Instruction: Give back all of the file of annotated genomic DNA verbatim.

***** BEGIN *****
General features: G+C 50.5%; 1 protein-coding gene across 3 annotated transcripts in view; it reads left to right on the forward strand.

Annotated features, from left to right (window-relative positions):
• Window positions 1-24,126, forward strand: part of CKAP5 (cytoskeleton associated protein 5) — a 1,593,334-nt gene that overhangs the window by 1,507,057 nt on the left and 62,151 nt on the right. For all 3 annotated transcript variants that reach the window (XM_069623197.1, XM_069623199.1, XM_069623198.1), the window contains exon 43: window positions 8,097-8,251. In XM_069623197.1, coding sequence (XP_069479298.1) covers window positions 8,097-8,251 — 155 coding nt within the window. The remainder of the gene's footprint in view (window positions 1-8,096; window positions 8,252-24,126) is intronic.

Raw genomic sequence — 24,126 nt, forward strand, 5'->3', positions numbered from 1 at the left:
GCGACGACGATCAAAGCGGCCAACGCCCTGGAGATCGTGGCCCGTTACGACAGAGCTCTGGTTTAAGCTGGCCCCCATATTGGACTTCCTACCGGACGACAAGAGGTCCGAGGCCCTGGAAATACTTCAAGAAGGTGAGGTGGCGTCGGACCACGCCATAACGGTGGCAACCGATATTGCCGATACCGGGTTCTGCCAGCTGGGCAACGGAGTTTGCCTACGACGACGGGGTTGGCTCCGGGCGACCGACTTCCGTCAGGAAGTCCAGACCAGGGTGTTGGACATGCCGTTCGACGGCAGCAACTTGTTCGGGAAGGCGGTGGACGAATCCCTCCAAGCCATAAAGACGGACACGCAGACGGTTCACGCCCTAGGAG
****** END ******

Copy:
General features: G+C 50.5%; 1 protein-coding gene across 3 annotated transcripts in view; it reads left to right on the forward strand.

Annotated features, from left to right (window-relative positions):
• Window positions 1-24,126, forward strand: part of CKAP5 (cytoskeleton associated protein 5) — a 1,593,334-nt gene that overhangs the window by 1,507,057 nt on the left and 62,151 nt on the right. For all 3 annotated transcript variants that reach the window (XM_069623197.1, XM_069623199.1, XM_069623198.1), the window contains exon 43: window positions 8,097-8,251. In XM_069623197.1, coding sequence (XP_069479298.1) covers window positions 8,097-8,251 — 155 coding nt within the window. The remainder of the gene's footprint in view (window positions 1-8,096; window positions 8,252-24,126) is intronic.

Raw genomic sequence — 24,126 nt, forward strand, 5'->3', positions numbered from 1 at the left:
GCGACGACGATCAAAGCGGCCAACGCCCTGGAGATCGTGGCCCGTTACGACAGAGCTCTGGTTTAAGCTGGCCCCCATATTGGACTTCCTACCGGACGACAAGAGGTCCGAGGCCCTGGAAATACTTCAAGAAGGTGAGGTGGCGTCGGACCACGCCATAACGGTGGCAACCGATATTGCCGATACCGGGTTCTGCCAGCTGGGCAACGGAGTTTGCCTACGACGACGGGGTTGGCTCCGGGCGACCGACTTCCGTCAGGAAGTCCAGACCAGGGTGTTGGACATGCCGTTCGACGGCAGCAACTTGTTCGGGAAGGCGGTGGACGAATCCCTCCAAGCCATAAAGACGGACACGCAGACGGTTCACGCCCTAGGAG